We've become so used to hyper-realistic computer animation -- with its fathomless depths and perfect shimmering surfaces bouncing light just so -- that any return to "flat" animation is startling. Who lights a candle when we've got the electric light bulb?! But after a few moments, you realize that although a candle casts light differently, it still illuminates, and indeed, offers its own charms.
So it is with Michel Ocelot's animated fable, which offers primarily two-dimensional images, with some aspects including faces and wondrous objects presented with more depth. After re-adjusting to the flatness and the rather slow start, the viewer can appreciate the richness of the colors, the intricate background drawings and some singularly gorgeous tableaux.
Ocelot, who made 1998's Kirikou and the Sorceress, tells an original fairy tale inspired by folklore. Long ago, two boys -- Asur, the blond, blue-eyed European, and the darker, Arab child named Asmar -- are raised as friends; Asmar's mother is Asur's nanny. Their paths diverge, when Asmar and his mother return to their faraway land.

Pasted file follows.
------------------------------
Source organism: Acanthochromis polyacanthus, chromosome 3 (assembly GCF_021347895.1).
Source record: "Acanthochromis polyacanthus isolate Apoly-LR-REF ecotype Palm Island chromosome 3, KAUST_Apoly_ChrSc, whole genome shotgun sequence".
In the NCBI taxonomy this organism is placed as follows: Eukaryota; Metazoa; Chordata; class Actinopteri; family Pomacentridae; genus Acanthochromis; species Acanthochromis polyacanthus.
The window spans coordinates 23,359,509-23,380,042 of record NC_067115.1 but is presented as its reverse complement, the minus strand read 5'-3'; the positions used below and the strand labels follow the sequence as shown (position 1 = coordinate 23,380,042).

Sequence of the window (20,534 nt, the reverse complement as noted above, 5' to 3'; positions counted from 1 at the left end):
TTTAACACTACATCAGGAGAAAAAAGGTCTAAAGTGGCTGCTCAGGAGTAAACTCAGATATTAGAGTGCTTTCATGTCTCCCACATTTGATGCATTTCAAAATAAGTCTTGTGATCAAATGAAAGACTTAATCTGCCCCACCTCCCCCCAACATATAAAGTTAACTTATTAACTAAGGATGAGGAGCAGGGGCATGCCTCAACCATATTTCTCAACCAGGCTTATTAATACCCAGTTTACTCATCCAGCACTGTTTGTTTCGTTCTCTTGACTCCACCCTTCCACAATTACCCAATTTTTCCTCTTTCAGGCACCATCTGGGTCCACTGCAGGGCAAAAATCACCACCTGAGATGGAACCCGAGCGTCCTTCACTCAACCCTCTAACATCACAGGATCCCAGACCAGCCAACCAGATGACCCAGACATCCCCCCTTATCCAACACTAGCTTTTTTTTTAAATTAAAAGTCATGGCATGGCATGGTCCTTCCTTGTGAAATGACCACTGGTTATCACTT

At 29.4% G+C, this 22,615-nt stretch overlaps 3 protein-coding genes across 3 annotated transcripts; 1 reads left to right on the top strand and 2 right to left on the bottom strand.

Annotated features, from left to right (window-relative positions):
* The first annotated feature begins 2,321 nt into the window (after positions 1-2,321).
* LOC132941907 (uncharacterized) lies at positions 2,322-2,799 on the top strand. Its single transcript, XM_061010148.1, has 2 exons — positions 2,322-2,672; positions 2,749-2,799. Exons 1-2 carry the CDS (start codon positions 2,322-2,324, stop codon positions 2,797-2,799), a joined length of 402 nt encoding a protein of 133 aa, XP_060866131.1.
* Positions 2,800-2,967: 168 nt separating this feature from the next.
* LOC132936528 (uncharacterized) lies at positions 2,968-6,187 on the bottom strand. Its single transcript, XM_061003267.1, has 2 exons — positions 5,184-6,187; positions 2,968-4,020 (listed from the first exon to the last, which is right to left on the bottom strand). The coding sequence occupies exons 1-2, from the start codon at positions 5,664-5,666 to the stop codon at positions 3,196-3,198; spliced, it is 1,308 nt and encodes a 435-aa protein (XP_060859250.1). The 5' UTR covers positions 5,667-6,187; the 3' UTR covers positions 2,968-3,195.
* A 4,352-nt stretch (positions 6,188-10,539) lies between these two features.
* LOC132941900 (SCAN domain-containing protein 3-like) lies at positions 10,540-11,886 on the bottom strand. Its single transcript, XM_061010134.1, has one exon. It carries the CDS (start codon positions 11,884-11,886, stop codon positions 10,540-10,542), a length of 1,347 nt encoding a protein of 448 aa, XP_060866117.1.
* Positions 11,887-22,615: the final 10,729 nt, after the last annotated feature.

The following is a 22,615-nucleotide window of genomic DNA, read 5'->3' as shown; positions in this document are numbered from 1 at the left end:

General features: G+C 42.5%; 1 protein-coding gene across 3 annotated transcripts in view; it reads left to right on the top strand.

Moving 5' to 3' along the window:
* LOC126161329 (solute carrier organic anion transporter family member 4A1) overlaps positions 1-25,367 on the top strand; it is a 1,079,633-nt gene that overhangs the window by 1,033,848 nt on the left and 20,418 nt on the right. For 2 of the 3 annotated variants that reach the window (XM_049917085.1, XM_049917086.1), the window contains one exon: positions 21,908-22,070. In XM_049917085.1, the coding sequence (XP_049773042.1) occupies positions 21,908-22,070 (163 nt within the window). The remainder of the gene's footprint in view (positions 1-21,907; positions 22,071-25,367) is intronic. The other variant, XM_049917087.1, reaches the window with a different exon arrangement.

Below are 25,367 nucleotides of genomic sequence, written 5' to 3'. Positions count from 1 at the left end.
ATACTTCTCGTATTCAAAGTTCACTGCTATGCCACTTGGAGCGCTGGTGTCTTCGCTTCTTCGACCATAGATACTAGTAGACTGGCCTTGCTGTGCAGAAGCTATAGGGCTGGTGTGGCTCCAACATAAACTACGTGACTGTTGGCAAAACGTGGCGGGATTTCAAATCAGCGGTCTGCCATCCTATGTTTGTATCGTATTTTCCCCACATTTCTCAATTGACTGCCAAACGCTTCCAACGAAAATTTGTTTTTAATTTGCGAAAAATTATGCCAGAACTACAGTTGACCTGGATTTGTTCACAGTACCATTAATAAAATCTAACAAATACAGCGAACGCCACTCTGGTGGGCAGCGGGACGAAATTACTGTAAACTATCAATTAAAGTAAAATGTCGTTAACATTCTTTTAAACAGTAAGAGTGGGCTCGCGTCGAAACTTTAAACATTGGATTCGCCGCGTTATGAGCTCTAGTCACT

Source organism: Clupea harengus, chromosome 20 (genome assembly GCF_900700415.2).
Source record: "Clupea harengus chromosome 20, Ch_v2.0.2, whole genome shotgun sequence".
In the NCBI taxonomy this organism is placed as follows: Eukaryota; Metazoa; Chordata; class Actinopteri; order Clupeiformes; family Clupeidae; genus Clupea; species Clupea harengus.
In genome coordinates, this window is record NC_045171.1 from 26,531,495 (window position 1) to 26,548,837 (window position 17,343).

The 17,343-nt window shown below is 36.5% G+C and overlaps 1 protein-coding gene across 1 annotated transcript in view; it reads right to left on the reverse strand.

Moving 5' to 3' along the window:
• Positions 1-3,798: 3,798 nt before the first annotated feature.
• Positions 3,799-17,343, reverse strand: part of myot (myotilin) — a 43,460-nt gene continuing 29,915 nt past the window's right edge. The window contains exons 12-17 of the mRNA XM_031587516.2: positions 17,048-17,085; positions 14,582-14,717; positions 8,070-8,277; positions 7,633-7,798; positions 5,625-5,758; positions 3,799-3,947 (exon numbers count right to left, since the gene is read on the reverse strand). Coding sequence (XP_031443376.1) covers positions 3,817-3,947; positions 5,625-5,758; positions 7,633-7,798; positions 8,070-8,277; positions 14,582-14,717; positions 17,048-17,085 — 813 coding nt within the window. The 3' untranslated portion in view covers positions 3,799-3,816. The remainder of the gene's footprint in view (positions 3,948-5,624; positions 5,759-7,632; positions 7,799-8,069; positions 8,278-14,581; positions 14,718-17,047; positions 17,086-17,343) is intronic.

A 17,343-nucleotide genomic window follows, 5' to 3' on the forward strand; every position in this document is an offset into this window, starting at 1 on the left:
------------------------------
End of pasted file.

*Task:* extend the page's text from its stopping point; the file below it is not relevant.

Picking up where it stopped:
The adult Azur, intrigued by wondrous tales of trapped fairies told by his nanny, sets out for this mysterious land. There he re-encounters his childhood pal, and the two embark on a quest to find the mythical fairy, gaining new insight, overcoming hurdles and dodging danger along the way.
Explicit in the narrative is much commentary about racial prejudice, as each young man takes a turn at being the despised "other," and the importance of cooperation. Adults may find such bromides overly simplistic, but this is a tale spun for children, though gilded with enough rich, exotic images to keep the (presumably) already enlightened adults marveling. Starts Fri., Feb. 6. Regent Square